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The temple completed (5:1-6:22)
Having given examples of anti-Jewish activity from another era, the writer returns to the time of Zerubbabel. Because of opposition from their enemies, the Jews did no work on the temple for about sixteen years. Then the prophets Haggai and Zechariah began to stir up the people to get them working on the building once more (5:1-2).
Some local people must have objected to the renewed activity, and soon a group of officials arrived at the scene to question the legality of the building program (3-5). But the provincial governor investigated the matter fairly. He noted the Jews’ claim that they had received royal permission, and sent a full report to King Darius to see whether the Jews’ story was true (6-17).
A search of the official records showed that the Jews’ claim was true (6:1-5). Darius therefore had no hesitation in giving permission for the work to continue. In addition he guaranteed protection for the workers, and ordered the provincial officials to provide the Jews with money and materials at the government’s expense. He wanted to ensure that the building was completed according to plan, and that the Jews had enough animals and produce to reestablish the temple rituals satisfactorily (6-12).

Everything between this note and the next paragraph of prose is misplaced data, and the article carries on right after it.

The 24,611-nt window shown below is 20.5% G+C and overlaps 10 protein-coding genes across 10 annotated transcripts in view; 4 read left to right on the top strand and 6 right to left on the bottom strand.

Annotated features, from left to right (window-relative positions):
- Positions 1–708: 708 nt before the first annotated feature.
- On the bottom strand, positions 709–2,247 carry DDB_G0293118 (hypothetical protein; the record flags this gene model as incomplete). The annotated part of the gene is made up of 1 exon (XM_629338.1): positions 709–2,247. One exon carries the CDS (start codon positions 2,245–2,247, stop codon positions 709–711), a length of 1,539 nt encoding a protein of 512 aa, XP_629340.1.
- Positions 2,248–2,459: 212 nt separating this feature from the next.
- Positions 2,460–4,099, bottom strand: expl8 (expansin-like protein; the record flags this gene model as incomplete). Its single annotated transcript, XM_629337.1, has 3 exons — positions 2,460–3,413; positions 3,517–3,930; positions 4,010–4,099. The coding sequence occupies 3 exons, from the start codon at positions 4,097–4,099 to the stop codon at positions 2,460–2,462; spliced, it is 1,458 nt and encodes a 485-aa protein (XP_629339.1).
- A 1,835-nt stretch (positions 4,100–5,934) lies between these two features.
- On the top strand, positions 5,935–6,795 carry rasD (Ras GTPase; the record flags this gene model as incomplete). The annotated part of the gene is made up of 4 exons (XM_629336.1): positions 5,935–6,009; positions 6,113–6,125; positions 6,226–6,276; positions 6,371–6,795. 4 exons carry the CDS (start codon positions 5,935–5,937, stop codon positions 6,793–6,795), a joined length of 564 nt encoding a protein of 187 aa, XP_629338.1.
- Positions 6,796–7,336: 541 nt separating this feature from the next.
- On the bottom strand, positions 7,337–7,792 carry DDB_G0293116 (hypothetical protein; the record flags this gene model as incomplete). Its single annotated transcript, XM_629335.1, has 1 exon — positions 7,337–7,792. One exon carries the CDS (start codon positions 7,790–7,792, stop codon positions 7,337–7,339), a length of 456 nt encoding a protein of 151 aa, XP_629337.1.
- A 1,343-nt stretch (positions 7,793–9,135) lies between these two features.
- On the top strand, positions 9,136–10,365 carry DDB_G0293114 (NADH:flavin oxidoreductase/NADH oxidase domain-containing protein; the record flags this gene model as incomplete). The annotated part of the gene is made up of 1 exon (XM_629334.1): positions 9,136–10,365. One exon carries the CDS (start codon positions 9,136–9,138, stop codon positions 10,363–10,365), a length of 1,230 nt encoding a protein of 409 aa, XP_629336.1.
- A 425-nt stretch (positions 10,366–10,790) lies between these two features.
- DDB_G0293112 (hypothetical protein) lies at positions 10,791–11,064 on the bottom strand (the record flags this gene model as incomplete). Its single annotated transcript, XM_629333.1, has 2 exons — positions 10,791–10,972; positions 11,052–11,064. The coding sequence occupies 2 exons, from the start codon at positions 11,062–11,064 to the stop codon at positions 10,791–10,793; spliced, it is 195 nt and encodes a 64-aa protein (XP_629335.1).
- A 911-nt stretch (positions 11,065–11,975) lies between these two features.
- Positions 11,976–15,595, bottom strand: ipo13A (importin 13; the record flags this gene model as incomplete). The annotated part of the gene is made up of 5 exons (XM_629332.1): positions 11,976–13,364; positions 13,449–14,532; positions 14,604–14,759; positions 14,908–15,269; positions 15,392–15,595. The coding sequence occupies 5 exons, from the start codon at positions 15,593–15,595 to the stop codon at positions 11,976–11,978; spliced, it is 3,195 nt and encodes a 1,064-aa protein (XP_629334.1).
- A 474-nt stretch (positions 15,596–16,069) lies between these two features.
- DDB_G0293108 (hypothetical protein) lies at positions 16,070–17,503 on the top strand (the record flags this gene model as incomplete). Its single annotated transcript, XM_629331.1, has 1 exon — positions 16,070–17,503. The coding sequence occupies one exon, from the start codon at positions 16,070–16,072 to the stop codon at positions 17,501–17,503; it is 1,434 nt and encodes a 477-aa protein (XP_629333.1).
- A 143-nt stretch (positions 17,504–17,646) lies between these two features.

Four years later the temple was completed and dedicated. The offerings that the people made were on behalf of all twelve tribes of Israel, for the pre-exilic division between north and south no longer existed (13-18).
A few weeks after the dedication ceremony, the people celebrated the first of the annual festivals in their new temple. This was the Feast of Passover and Unleavened Bread. Among those who gathered for the festival were local Jews who had not been part of the Babylonian exile and who had mixed with other people of the region. They were allowed to join in the festival provided they separated themselves from the mixed religion of the surrounding people (19-22).
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Flemming, Donald C. "Commentary on Ezra 5". "Fleming's Bridgeway Bible Commentary". https://www.studylight.org/
the Fifth Week after Epiphany